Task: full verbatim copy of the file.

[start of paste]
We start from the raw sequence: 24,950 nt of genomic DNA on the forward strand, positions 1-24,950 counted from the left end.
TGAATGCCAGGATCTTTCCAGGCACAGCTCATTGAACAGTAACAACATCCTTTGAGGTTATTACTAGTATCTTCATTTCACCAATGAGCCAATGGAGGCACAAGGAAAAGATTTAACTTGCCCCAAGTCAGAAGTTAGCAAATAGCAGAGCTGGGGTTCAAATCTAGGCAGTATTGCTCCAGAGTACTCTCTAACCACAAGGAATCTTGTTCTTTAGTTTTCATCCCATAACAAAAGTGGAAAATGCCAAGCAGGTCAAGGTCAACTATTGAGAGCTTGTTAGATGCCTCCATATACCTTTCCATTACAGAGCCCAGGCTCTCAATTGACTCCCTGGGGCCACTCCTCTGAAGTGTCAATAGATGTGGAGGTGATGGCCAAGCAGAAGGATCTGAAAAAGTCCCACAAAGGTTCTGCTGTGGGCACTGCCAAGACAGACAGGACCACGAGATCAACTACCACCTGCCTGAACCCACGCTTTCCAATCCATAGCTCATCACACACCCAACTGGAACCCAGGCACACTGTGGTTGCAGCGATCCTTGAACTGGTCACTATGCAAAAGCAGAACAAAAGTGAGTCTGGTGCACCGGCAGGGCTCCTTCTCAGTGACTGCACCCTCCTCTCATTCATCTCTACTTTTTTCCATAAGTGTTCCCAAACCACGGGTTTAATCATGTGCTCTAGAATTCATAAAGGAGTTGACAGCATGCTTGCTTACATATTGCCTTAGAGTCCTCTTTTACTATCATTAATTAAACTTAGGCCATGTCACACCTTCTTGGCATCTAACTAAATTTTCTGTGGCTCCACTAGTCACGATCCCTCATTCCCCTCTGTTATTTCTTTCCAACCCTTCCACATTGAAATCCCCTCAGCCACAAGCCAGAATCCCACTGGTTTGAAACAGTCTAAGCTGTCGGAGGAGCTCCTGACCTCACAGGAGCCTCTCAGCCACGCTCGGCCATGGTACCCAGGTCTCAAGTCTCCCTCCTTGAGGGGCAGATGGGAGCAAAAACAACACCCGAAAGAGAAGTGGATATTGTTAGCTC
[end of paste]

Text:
We start from the raw sequence: 24,950 nt of genomic DNA on the forward strand, positions 1-24,950 counted from the left end.
TGAATGCCAGGATCTTTCCAGGCACAGCTCATTGAACAGTAACAACATCCTTTGAGGTTATTACTAGTATCTTCATTTCACCAATGAGCCAATGGAGGCACAAGGAAAAGATTTAACTTGCCCCAAGTCAGAAGTTAGCAAATAGCAGAGCTGGGGTTCAAATCTAGGCAGTATTGCTCCAGAGTACTCTCTAACCACAAGGAATCTTGTTCTTTAGTTTTCATCCCATAACAAAAGTGGAAAATGCCAAGCAGGTCAAGGTCAACTATTGAGAGCTTGTTAGATGCCTCCATATACCTTTCCATTACAGAGCCCAGGCTCTCAATTGACTCCCTGGGGCCACTCCTCTGAAGTGTCAATAGATGTGGAGGTGATGGCCAAGCAGAAGGATCTGAAAAAGTCCCACAAAGGTTCTGCTGTGGGCACTGCCAAGACAGACAGGACCACGAGATCAACTACCACCTGCCTGAACCCACGCTTTCCAATCCATAGCTCATCACACACCCAACTGGAACCCAGGCACACTGTGGTTGCAGCGATCCTTGAACTGGTCACTATGCAAAAGCAGAACAAAAGTGAGTCTGGTGCACCGGCAGGGCTCCTTCTCAGTGACTGCACCCTCCTCTCATTCATCTCTACTTTTTTCCATAAGTGTTCCCAAACCACGGGTTTAATCATGTGCTCTAGAATTCATAAAGGAGTTGACAGCATGCTTGCTTACATATTGCCTTAGAGTCCTCTTTTACTATCATTAATTAAACTTAGGCCATGTCACACCTTCTTGGCATCTAACTAAATTTTCTGTGGCTCCACTAGTCACGATCCCTCATTCCCCTCTGTTATTTCTTTCCAACCCTTCCACATTGAAATCCCCTCAGCCACAAGCCAGAATCCCACTGGTTTGAAACAGTCTAAGCTGTCGGAGGAGCTCCTGACCTCACAGGAGCCTCTCAGCCACGCTCGGCCATGGTACCCAGGTCTCAAGTCTCCCTCCTTGAGGGGCAGATGGGAGCAAAAACAACACCCGAAAGAGAAGTGGATATTGTTAGCTC